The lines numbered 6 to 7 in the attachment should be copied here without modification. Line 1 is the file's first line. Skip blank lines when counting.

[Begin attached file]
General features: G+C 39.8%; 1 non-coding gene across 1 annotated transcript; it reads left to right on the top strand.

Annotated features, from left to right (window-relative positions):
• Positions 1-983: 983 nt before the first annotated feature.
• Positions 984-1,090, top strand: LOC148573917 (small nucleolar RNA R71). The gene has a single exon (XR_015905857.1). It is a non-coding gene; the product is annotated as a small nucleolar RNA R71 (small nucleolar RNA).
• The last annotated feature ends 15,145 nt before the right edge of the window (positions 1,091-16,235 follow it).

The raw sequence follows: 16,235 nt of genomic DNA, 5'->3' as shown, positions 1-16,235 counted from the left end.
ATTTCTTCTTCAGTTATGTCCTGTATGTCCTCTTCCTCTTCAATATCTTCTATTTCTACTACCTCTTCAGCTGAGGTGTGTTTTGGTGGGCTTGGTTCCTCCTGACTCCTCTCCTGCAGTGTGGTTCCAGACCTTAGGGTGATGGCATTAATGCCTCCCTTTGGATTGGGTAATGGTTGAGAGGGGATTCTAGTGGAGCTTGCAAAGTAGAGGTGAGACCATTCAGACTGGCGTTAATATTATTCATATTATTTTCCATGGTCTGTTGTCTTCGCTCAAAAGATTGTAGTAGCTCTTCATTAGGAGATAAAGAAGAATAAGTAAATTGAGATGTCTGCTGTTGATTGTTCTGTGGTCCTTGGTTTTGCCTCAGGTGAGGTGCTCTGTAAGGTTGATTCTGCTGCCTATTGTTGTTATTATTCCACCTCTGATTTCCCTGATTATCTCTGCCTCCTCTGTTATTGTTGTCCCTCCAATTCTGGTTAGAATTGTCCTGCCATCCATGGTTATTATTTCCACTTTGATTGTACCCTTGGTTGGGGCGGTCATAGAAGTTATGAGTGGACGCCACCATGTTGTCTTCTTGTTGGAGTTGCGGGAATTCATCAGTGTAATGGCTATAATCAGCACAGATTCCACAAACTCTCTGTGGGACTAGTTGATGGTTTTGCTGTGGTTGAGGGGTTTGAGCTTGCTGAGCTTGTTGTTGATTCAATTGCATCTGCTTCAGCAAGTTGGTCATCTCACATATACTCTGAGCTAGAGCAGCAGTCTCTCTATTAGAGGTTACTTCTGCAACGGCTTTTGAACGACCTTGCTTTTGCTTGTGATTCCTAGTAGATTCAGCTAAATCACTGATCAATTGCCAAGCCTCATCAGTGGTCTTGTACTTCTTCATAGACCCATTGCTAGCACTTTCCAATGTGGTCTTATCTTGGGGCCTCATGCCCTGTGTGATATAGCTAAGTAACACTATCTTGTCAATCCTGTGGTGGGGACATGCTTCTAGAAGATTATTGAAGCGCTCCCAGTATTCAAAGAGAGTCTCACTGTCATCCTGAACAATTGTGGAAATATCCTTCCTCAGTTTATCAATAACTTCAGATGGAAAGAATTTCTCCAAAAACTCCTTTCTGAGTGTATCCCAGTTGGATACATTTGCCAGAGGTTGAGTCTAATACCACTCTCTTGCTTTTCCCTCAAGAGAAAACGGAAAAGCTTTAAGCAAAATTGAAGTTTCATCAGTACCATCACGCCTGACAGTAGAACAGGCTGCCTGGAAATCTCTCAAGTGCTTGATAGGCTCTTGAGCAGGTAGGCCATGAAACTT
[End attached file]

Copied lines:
The raw sequence follows: 16,235 nt of genomic DNA, 5'->3' as shown, positions 1-16,235 counted from the left end.
ATTTCTTCTTCAGTTATGTCCTGTATGTCCTCTTCCTCTTCAATATCTTCTATTTCTACTACCTCTTCAGCTGAGGTGTGTTTTGGTGGGCTTGGTTCCTCCTGACTCCTCTCCTGCAGTGTGGTTCCAGACCTTAGGGTGATGGCATTAATGCCTCCCTTTGGATTGGGTAATGGTTGAGAGGGGATTCTAGTGGAGCTTGCAAAGTAGAGGTGAGACCATTCAGACTGGCGTTAATATTATTCATATTATTTTCCATGGTCTGTTGTCTTCGCTCAAAAGATTGTAGTAGCTCTTCATTAGGAGATAAAGAAGAATAAGTAAATTGAGATGTCTGCTGTTGATTGTTCTGTGGTCCTTGGTTTTGCCTCAGGTGAGGTGCTCTGTAAGGTTGATTCTGCTGCCTATTGTTGTTATTATTCCACCTCTGATTTCCCTGATTATCTCTGCCTCCTCTGTTATTGTTGTCCCTCCAATTCTGGTTAGAATTGTCCTGCCATCCATGGTTATTATTTCCACTTTGATTGTACCCTTGGTTGGGGCGGTCATAGAAGTTATGAGTGGACGCCACCATGTTGTCTTCTTGTTGGAGTTGCGGGAATTCATCAGTGTAATGGCTATAATCAGCACAGATTCCACAAACTCTCTGTGGGACTAGTTGATGGTTTTGCTGTGGTTGAGGGGTTTGAGCTTGCTGAGCTTGTTGTTGATTCAATTGCATCTGCTTCAGCAAGTTGGTCATCTCACATATACTCTGAGCTAGAGCAGCAGTCTCTCTATTAGAGGTTACTTCTGCAACGGCTTTTGAACGACCTTGCTTTTGCTTGTGATTCCTAGTAGATTCAGCTAAATCACTGATCAATTGCCAAGCCTCATCAGTGGTCTTGTACTTCTTCATAGACCCATTGCTAGCACTTTCCAATGTGGTCTTATCTTGGGGCCTCATGCCCTGTGTGATATAGCTAAGTAACACTATCTTGTCAATCCTGTGGTGGGGACATGCTTCTAGAAGATTATTGAAGCGCTCCCAGTATTCAAAGAGAGTCTCACTGTCATCCTGAACAATTGTGGAAATATCCTTCCTCAGTTTATCAATAACTTCAGATGGAAAGAATTTCTCCAAAAACTCCTTTCTGAGTGTATCCCAGTTGGATACATTTGCCAGAGGTTGAGTCTAATACCACTCTCTTGCTTTTCCCTCAAGAGAAAACGGAAAAGCTTTAAGCAAAATTGAAGTTTCATCAGTACCATCACGCCTGACAGTAGAACAGGCTGCCTGGAAATCTCTCAAGTGCTTGATAGGCTCTTGAGCAGGTAGGCCATGAAACTT